2AimTo familiarise students with the construction, hazards and risks associated with shipping incidents
3Learning Outcomes At the end of the session students will be able to state: The more common types of shipping using the River HumberThe principal construction features of a shipThe fixed fire-fighting systems found on shipsThe hazards and risks associated with shipping incidents.
9Construction Features All ships have decks although these are named differently according to the vessel typeCargoGenerally decks are named as; shelter deck, tween deck, lower hold
10Construction Features All ships have decks although these are named differently according to the vessel typePassengerDecks may be named, eg. promenade, sunlight etc. but new SOLAS regulations require decks to be numbered fro keel up.
11Construction Features All ships have decks although these are named differently according to the vessel typeRoyal NavyNumbered from weather deck down; 1, 2, 3 etc. and superstructure from weather deck up; 01, 02, 03 etc.
12Construction Features Ships are compartmented by the use of bulkheads, of which there are three types;Tranverse (Run across the ship)Longitudinal (Run the length of the ship)Watertight (Usually across the ship)Note: Watertight bulkheads have watertight doors which can be closed remotely.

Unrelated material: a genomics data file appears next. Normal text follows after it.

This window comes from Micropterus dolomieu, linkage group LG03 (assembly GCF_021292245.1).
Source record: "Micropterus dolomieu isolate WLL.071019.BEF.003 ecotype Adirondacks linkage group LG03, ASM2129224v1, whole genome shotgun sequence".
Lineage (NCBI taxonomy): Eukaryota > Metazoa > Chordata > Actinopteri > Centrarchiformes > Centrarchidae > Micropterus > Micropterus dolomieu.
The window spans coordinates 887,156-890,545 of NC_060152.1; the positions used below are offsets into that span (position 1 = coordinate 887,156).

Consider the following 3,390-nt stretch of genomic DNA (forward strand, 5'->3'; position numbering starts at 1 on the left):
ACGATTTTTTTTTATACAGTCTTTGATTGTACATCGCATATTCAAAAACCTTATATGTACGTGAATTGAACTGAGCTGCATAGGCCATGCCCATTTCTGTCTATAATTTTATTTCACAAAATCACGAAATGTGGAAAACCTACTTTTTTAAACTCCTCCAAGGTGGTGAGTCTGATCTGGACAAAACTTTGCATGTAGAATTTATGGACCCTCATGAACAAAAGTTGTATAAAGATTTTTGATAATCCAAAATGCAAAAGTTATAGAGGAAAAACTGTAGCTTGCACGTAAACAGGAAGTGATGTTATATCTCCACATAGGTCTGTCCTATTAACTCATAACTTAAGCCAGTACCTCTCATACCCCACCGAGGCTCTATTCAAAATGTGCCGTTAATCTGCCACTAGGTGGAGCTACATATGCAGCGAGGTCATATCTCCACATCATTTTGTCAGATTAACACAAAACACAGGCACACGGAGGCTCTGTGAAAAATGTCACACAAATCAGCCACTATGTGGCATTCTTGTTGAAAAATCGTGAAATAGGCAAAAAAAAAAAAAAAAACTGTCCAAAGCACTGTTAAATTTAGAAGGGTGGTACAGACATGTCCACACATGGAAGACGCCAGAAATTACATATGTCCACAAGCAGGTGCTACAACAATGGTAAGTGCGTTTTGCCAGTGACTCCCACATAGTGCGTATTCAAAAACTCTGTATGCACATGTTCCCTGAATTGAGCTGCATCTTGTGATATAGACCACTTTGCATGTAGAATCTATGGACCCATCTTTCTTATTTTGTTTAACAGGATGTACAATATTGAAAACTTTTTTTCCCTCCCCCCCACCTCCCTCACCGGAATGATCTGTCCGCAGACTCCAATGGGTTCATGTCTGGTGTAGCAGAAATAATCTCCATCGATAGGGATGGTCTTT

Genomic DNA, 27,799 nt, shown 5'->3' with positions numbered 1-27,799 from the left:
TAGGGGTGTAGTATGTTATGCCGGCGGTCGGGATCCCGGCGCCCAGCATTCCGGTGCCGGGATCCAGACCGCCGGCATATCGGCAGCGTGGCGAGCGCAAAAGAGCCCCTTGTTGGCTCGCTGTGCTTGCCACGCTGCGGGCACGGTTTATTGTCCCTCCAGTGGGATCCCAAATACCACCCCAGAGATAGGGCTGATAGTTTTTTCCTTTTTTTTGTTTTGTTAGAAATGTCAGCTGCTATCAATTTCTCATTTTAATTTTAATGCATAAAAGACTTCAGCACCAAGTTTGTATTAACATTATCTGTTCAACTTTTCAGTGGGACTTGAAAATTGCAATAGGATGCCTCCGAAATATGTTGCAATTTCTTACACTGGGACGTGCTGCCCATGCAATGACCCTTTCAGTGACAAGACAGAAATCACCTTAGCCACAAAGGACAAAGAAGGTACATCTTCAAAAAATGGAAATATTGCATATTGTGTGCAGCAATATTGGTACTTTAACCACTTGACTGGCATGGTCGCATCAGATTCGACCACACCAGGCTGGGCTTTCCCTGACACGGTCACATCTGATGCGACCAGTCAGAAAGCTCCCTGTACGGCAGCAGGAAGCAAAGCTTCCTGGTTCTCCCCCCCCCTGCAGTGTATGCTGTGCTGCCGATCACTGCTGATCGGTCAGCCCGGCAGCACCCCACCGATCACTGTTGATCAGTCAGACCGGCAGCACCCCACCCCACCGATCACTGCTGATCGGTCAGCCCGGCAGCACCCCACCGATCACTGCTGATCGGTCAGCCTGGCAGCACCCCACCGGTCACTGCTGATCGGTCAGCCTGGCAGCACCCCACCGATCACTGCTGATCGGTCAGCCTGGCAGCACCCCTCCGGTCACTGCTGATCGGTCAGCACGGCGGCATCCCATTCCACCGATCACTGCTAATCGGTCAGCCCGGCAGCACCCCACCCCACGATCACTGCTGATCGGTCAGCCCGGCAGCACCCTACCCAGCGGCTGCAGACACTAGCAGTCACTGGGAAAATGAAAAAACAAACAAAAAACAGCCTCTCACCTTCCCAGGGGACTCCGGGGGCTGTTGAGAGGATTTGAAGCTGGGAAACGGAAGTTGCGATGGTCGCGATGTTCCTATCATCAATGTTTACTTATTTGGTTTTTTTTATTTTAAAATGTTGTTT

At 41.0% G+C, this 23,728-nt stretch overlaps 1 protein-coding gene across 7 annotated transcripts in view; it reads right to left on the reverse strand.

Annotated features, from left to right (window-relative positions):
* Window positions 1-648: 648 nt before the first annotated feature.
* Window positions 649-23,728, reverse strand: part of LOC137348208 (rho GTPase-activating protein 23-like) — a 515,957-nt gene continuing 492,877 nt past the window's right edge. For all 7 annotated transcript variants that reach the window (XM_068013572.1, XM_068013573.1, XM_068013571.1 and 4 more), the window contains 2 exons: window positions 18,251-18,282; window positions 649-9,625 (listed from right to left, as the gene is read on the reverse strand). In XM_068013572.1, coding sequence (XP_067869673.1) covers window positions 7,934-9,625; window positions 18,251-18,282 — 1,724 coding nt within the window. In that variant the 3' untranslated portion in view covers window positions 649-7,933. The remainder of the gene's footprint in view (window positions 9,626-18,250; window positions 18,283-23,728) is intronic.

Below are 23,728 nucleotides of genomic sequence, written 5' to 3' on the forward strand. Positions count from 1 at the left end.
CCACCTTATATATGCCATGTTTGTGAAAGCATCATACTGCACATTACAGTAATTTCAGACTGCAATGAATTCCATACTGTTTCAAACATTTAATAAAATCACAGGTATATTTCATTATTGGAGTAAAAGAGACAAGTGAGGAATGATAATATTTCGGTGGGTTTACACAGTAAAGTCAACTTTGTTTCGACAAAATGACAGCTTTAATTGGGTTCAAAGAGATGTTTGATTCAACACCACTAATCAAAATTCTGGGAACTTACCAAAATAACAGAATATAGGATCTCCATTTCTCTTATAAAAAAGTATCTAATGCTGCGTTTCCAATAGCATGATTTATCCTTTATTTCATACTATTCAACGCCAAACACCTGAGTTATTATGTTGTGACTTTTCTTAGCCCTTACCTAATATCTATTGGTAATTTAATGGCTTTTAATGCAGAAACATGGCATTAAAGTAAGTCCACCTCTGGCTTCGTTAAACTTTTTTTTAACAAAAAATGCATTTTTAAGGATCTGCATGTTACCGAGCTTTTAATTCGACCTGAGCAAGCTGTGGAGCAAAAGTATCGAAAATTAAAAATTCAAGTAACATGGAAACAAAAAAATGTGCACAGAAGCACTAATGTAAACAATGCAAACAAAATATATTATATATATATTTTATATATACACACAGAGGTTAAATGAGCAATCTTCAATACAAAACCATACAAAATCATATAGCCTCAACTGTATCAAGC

15Machinery SpacesAll modern ships have machinery spaces at different locations around the vessel;Engine roomSteerageAuxiliary plant (fire pumps, generators, etc)Firefighters must be aware that machinery may be still operating or start automatically.
16Machinery SpacesA shaft tunnel runs from the engine room aft and contains the propeller shaftMay be used for storage of lubricating oil, paint etc.An escape shaft runs vertically to a hatch at deck levelMay be used to gain access to incidents involving the engine room.
21Hazards and risksLifejackets: Must be worn when working near water unless wearing breathing apparatusVertical ladders: May run the full height of the vessel, ensure trapdoors are shut before stepping offExtremely Hot Conditions: Notify Incident Commander if conditions worsen or are untenable.
28Stability If too much water accumulates high up in the vessel Or too much water accumulates on one sideThe ship will become unstable, start to list and possibly capsize, if corrective action is not taken.
43StabilityIt is important that the application and location of any water is controlled and monitoredDo not apply water in locations without the Incident Commander’s knowledgeAny accumulation of water in areas must be reported to the Incident Commander.
44StabilityThese general rules apply equally to special services where the fire service may be called to assist in pumping out a vesselThe location of any water must be controlled and monitoredAny accumulation of water in areas must be reported to the Incident Commander as pumping out progresses.
45Confirmation Assessments will be based on this lesson and the corresponding study note Learning OutcomesThe more common types of shipping using the River HumberThe principal construction features of a shipThe fixed fire-fighting systems found on shipsThe hazards and risks associated with shipping incidents.